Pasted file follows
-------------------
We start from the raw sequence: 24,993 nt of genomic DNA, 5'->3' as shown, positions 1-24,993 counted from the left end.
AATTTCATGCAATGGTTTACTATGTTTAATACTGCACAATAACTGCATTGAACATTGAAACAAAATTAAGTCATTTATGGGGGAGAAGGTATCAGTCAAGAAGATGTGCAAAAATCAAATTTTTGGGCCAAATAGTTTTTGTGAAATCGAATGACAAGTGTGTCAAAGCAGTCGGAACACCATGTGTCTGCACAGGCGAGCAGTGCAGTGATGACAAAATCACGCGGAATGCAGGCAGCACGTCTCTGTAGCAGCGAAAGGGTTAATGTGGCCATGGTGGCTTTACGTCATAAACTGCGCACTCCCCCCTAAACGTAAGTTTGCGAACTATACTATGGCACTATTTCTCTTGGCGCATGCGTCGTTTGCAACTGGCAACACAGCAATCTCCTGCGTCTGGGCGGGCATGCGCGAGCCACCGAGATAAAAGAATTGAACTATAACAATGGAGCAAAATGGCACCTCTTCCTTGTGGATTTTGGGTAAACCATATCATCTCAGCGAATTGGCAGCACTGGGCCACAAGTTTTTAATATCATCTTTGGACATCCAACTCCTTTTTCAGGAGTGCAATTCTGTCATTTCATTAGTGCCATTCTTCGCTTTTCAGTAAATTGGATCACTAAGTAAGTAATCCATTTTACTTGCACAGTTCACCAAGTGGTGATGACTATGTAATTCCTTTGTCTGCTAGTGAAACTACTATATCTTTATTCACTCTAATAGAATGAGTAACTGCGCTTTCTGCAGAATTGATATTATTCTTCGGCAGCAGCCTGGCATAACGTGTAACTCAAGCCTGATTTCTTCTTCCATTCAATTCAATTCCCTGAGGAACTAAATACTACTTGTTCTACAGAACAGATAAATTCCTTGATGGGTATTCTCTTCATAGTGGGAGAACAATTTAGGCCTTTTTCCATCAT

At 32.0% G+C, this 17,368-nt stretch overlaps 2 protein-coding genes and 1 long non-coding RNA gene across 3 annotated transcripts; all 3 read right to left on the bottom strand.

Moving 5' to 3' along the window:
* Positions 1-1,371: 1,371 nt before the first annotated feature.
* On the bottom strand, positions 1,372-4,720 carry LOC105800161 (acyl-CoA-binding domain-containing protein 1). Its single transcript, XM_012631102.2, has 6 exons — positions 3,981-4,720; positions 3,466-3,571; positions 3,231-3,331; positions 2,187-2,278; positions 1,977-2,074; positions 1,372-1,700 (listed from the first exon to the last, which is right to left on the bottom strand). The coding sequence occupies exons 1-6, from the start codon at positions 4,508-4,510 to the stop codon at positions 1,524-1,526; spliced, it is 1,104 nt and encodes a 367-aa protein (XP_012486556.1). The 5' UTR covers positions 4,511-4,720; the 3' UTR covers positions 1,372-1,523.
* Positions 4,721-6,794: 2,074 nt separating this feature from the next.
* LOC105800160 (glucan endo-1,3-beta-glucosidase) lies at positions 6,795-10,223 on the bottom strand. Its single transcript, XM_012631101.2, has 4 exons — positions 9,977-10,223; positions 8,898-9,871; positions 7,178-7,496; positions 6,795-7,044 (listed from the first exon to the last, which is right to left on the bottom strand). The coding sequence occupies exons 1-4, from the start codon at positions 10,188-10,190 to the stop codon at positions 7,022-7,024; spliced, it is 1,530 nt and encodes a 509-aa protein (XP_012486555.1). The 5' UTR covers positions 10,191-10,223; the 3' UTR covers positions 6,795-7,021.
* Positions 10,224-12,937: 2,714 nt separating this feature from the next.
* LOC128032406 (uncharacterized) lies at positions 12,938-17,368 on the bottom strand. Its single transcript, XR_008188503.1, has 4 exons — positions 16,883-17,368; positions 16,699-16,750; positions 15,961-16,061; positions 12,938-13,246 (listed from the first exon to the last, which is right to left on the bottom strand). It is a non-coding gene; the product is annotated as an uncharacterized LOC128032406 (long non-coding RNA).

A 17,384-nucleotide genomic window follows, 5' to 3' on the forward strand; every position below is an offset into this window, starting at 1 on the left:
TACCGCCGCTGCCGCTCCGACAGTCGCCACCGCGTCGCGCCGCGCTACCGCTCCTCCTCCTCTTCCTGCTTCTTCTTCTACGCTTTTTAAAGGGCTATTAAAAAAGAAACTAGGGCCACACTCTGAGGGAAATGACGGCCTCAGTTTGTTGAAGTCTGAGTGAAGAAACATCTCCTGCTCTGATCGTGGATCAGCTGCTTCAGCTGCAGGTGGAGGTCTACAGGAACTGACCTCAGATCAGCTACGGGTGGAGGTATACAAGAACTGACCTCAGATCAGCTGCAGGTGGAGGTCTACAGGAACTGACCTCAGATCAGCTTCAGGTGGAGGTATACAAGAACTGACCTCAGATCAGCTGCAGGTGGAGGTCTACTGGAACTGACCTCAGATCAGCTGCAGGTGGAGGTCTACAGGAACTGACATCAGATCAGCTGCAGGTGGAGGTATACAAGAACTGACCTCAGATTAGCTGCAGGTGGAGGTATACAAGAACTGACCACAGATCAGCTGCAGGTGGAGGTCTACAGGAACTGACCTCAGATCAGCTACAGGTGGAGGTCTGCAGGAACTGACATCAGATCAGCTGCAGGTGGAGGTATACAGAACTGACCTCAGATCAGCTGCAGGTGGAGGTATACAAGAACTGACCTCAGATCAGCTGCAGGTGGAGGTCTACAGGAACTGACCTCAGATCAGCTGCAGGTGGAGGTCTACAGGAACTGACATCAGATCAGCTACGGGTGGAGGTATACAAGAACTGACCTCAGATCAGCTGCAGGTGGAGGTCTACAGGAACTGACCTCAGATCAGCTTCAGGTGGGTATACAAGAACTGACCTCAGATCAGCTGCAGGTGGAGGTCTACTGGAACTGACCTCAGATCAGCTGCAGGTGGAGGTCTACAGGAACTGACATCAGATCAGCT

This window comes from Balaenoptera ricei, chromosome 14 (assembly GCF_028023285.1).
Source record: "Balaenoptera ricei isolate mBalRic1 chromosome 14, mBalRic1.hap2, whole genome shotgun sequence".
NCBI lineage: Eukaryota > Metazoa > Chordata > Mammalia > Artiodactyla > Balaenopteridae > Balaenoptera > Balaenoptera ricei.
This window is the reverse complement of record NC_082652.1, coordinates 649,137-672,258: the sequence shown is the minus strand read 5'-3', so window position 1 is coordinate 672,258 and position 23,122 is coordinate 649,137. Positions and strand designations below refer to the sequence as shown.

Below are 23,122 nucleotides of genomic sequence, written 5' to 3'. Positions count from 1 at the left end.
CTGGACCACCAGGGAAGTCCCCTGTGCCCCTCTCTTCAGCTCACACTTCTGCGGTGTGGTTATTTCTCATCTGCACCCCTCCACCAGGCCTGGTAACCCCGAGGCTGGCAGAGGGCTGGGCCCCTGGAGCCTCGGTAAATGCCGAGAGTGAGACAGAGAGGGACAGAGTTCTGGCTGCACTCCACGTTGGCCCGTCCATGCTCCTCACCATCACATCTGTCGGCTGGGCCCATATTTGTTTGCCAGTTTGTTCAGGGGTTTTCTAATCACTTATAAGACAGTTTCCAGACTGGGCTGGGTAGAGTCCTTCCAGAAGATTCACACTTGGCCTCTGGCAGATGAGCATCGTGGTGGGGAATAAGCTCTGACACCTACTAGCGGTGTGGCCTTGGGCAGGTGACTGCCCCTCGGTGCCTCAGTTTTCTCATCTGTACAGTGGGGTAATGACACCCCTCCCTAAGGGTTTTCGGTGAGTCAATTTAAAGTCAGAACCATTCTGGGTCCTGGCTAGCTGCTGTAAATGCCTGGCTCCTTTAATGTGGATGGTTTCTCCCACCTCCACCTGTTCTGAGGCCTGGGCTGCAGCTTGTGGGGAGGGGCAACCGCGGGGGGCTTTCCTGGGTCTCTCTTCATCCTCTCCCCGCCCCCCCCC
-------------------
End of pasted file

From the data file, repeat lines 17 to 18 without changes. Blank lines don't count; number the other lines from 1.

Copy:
Below are 23,122 nucleotides of genomic sequence, written 5' to 3'. Positions count from 1 at the left end.
CTGGACCACCAGGGAAGTCCCCTGTGCCCCTCTCTTCAGCTCACACTTCTGCGGTGTGGTTATTTCTCATCTGCACCCCTCCACCAGGCCTGGTAACCCCGAGGCTGGCAGAGGGCTGGGCCCCTGGAGCCTCGGTAAATGCCGAGAGTGAGACAGAGAGGGACAGAGTTCTGGCTGCACTCCACGTTGGCCCGTCCATGCTCCTCACCATCACATCTGTCGGCTGGGCCCATATTTGTTTGCCAGTTTGTTCAGGGGTTTTCTAATCACTTATAAGACAGTTTCCAGACTGGGCTGGGTAGAGTCCTTCCAGAAGATTCACACTTGGCCTCTGGCAGATGAGCATCGTGGTGGGGAATAAGCTCTGACACCTACTAGCGGTGTGGCCTTGGGCAGGTGACTGCCCCTCGGTGCCTCAGTTTTCTCATCTGTACAGTGGGGTAATGACACCCCTCCCTAAGGGTTTTCGGTGAGTCAATTTAAAGTCAGAACCATTCTGGGTCCTGGCTAGCTGCTGTAAATGCCTGGCTCCTTTAATGTGGATGGTTTCTCCCACCTCCACCTGTTCTGAGGCCTGGGCTGCAGCTTGTGGGGAGGGGCAACCGCGGGGGGCTTTCCTGGGTCTCTCTTCATCCTCTCCCCGCCCCCCCCC